The health benefits of traditional yoga — or “yang yoga” — have been well-documented and discussed, but not many people know about its other half: yin yoga. Yin yoga is the practice that involves holding poses for extended periods of time, which gets your joints into shape and helps you remain centered. It’s a great way to return to sanity from the hustle and bustle of life.
“Yin yoga increases flexibility and, over time, can amazingly lengthen tendons and ligaments, increasing range of motion,” says Sarah Herrington, yogi, founder of Om Schooled yoga training and author of “Crash Course Yoga,” due out in 2013. This is because holding poses for five minutes or longer works the connective tissue and muscles to condition areas often neglected by other forms of exercise. This can improve your regular yoga practice over time.
Yin yoga also has tremendous emotional and spiritual benefits. Yogi Paul Grilley credits yin yoga with allowing him to “sit in meditation with ease, free from physical distractions.”
Says Herrington, “In yin yoga, you have the chance to really explore impermanence because you're sitting with yourself for a while, the way you sit with yourself in meditation. Sometimes emotions arise, or even memories, since these things are stored in the body. By making space to experience them without judgment, they have a chance to arise and release, in a cleansing kind of way.”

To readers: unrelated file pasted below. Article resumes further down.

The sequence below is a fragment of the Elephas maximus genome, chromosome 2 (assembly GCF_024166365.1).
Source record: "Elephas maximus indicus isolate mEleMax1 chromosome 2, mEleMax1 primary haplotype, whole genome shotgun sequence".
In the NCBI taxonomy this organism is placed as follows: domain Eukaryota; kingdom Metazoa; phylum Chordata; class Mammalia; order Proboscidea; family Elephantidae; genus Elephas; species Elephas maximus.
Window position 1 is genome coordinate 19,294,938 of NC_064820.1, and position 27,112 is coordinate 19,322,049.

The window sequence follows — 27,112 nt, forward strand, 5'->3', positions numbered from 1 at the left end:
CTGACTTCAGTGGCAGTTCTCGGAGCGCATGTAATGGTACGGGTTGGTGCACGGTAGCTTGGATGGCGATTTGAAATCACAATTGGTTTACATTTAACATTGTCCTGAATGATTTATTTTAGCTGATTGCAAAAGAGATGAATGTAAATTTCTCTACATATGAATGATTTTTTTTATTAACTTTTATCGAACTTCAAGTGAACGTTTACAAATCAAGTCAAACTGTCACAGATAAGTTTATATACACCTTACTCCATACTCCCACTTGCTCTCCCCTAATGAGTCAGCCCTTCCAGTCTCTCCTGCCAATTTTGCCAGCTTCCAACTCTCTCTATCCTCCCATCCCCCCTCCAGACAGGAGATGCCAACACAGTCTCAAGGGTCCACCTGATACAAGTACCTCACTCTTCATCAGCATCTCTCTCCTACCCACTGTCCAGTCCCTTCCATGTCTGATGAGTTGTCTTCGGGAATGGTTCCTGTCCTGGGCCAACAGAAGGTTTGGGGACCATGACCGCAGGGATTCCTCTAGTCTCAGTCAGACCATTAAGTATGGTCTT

Yin Yoga is not a cardiovascular or heat-building practice, but it can leave you a bit sore from holding poses for so long. Herrington recommends beginning your practice with a teacher. Warming up your muscles and practicing in a warm room will also reduce the chance of injury.
“You should challenge your body, but always listen to yourself! Nothing should hurt,” she said.
For more information on yin yoga, check out the book "Insight Yoga" by Sarah Powers and the website YinYoga.com, which provides Youtube videos and a wealth of reference material, including where to find a yin yoga teacher in your area.